Is your patient payment system putting your practice at risk?
Did you know that in a recent survey quoted by physicianspractice.com, 61% of consumers said they would consider changing healthcare providers for a better payment experience?
Patient expectations when paying for healthcare have changed dramatically in the last decade and as they become more directly responsible for their healthcare expenses, they will expect a more retail-like experience where they are provided with clear information about what exactly they are buying, what it costs and various methods of payment.
It’s more important than ever for providers to create a smooth consumer journey if they want a thriving practice. It’s simply a fact that patients unhappy with their payment experience will look elsewhere for their healthcare. Therefore, healthcare practices that have worked hard to develop meaningful, long-term relationships with their patients now face the prospect of those relationships being upended by billing matters. Providers need to take advantage of every opportunity to raise patient satisfaction.
Organizations that are proactive about patient payments and deliver a convenient payment experience are in the best position to remain viable and continue to offer care to their communities.
Here are three tips to help improve patient satisfaction with payments:
Tip #1: Take advantage of face-to-face patient interactions
Almost all patients find it challenging to pay their healthcare bills. A major EHR vendor (that is known for servicing small to mid-size practices) found that, on average, 40% of their healthcare providers fail to collect over $30,000 a year from patients. Several steps can be taken while the patient is in the office to promote a smooth payment experience.
Create a clear financial policy and include it with all new patient registration materials. Designate a private space to discuss payment issues and questions.
Collect all copays and account balances during check-in. Not only is this cost-effective for the provider, but patients will also know precisely what part of their bill is being paid.
If possible, estimate the visit cost when the patient is making an appointment, so there is time to discuss payment options.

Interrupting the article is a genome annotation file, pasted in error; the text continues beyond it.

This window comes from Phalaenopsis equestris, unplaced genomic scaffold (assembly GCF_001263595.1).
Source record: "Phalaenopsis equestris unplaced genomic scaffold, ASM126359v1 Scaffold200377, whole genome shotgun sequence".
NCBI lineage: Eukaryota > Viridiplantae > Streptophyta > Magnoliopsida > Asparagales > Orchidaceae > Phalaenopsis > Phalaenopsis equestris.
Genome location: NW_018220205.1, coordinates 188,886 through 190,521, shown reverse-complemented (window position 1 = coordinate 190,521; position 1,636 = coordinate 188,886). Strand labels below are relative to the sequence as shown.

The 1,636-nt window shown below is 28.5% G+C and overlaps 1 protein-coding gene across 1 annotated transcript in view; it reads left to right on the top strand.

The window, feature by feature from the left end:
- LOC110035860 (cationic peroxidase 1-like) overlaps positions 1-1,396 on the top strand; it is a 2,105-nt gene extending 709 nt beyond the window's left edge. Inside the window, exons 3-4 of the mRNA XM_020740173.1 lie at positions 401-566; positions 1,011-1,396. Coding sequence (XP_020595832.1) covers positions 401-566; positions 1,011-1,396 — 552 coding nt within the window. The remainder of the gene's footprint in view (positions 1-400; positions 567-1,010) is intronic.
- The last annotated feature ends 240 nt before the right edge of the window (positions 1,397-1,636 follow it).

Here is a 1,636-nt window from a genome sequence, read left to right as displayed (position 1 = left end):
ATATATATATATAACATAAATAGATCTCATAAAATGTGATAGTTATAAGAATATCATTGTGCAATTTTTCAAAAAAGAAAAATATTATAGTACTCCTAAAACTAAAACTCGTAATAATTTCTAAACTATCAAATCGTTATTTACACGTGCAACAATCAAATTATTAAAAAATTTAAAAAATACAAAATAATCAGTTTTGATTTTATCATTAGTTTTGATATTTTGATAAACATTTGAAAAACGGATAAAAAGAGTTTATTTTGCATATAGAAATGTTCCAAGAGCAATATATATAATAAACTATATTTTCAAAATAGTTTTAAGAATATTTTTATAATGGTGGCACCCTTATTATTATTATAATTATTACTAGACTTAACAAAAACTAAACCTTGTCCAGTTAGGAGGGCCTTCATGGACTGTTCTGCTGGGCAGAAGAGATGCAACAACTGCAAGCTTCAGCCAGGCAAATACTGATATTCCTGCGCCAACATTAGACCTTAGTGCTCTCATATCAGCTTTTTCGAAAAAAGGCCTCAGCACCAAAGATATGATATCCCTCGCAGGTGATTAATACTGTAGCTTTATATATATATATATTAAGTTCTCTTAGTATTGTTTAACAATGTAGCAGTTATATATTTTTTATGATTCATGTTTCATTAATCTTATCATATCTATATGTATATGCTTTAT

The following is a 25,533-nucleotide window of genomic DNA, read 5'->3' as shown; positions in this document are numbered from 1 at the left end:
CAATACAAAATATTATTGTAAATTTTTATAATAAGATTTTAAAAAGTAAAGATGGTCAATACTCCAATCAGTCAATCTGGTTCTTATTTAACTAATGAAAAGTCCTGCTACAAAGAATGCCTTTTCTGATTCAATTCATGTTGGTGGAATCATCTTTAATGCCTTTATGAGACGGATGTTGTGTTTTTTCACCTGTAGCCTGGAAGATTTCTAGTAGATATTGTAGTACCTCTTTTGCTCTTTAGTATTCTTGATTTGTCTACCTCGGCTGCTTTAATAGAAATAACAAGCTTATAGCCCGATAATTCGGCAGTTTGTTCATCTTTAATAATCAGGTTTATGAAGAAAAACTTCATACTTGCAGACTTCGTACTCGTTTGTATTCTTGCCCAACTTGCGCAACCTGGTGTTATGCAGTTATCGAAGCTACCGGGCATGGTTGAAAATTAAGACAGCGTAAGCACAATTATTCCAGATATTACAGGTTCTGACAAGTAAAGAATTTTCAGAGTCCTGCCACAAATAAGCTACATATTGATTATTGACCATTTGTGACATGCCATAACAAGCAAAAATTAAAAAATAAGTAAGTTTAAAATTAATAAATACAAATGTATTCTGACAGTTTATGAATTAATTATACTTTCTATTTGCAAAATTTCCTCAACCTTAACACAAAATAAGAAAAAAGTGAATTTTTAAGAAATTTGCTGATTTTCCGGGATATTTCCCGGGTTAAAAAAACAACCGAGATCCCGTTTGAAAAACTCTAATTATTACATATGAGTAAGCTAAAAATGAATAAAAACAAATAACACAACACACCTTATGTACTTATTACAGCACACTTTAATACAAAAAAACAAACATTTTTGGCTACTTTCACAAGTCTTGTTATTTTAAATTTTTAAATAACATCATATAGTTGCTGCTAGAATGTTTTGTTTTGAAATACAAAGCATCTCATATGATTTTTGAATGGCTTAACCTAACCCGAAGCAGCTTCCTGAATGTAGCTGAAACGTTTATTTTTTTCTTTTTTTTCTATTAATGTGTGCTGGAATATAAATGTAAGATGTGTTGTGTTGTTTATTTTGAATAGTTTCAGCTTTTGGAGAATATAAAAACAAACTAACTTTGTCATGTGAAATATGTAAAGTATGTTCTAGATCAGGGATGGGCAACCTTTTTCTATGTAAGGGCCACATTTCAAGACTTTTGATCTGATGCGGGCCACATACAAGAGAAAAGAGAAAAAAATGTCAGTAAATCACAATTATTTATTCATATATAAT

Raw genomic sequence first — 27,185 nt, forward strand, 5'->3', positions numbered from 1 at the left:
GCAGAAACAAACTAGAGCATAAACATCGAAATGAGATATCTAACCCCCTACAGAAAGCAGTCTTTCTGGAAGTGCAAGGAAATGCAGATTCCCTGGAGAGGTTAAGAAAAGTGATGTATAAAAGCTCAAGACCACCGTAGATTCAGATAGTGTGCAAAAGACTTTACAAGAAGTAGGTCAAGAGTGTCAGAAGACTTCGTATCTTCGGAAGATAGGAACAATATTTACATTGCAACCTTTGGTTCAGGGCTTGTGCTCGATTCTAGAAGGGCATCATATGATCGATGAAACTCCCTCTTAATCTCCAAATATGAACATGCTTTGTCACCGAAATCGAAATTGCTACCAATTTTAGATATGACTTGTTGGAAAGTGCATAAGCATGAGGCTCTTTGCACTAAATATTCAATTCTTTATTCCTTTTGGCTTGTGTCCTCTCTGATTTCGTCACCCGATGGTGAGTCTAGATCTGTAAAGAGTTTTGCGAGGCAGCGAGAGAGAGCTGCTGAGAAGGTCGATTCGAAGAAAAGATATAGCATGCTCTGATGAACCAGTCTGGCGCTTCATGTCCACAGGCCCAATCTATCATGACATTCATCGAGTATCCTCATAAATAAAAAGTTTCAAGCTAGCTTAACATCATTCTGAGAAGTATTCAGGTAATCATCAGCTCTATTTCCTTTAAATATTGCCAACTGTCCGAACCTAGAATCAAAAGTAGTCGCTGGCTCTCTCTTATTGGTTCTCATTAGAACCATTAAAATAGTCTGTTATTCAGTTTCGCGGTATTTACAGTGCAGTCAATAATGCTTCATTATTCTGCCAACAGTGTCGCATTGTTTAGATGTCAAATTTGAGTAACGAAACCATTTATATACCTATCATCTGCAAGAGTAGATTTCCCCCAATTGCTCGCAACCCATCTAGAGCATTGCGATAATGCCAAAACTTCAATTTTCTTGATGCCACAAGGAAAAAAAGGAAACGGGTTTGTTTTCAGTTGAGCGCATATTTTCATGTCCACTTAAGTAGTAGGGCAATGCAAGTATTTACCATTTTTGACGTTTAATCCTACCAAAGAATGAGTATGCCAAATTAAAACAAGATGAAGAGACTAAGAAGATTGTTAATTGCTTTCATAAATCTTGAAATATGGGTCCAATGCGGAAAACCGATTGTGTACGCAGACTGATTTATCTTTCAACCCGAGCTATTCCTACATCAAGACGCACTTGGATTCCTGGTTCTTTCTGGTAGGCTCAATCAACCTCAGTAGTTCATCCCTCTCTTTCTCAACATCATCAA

Before a provider sees the patient, confirm that the visit is in-network and/or has the necessary pre-authorization paperwork. If a patient wants to be seen out-of-network or without authorization, consider having the patient sign a document that acknowledges complete personal payment responsibility and scan it into the patient record.
Tip #2: Make payments convenient
Many older patients prefer to pay by check, while younger patients may not even have a checkbook. Catering to all modes and methods of payment ensures prompt revenue capture.
Most patient payments happen after-hours and from home. Easy-to-access payment methods, such as a website, are vital to keeping patient accounts receivable low. Try to minimize barriers to payment, such as extensive login requirements, to make payments even more straightforward.
Cater to the consumer mindset with different ways to pay. A medical revenue cycle company recently found that 20% of online payments are made through a mobile device, making tablet and phone displays relevant. Touchless payment options, such as Google Pay, are becoming increasingly popular as well.
Offer flexible payment arrangements, such as credit-card-on-file and payment plans. Payment plans can require little to no administrative maintenance, and many patients appreciate not having to remember to pay every month. • Offer flexible payment arrangements, such as credit-card-on-file and payment plans. Payment plans can require little to no administrative maintenance, and many patients appreciate not having to remember to pay every month.
Tip #3: Avoid posting errors and delays
Misplaced payments cause a lot of anxiety for patients and can create sky-high labor costs. Streamline workflows as much as possible to minimize errors that can undermine patients’ overall confidence in your healthcare organization.
Automate patient payments as much as possible to minimize human error. Try to use payment systems that integrate with your software.
Posting patient payments should be a high priority and ideally done within 24 hours of receipt. If your practice automatically forwards overdue accounts to a collections agency, consider putting a process in place for accounts that are paid after they have been sent to collections so that the process can be stopped immediately.
Any conversations with patients about payments need to be noted in the patient record. If payment is made over the phone, be sure to note the transaction number. Also, create protocols for exceptions (for example, a patient is unable to pay until a specific date due to illness). These cases should be escalated to a manager that can reset the patient account accordingly.
The most important thing to remember when working with patients is that the vast majority appreciate the care you have provided and want to pay their bills. If your interactions with patients always begin with a positive mindset, you are most likely to collect payment and keep your patients happy with the payment process and your organization.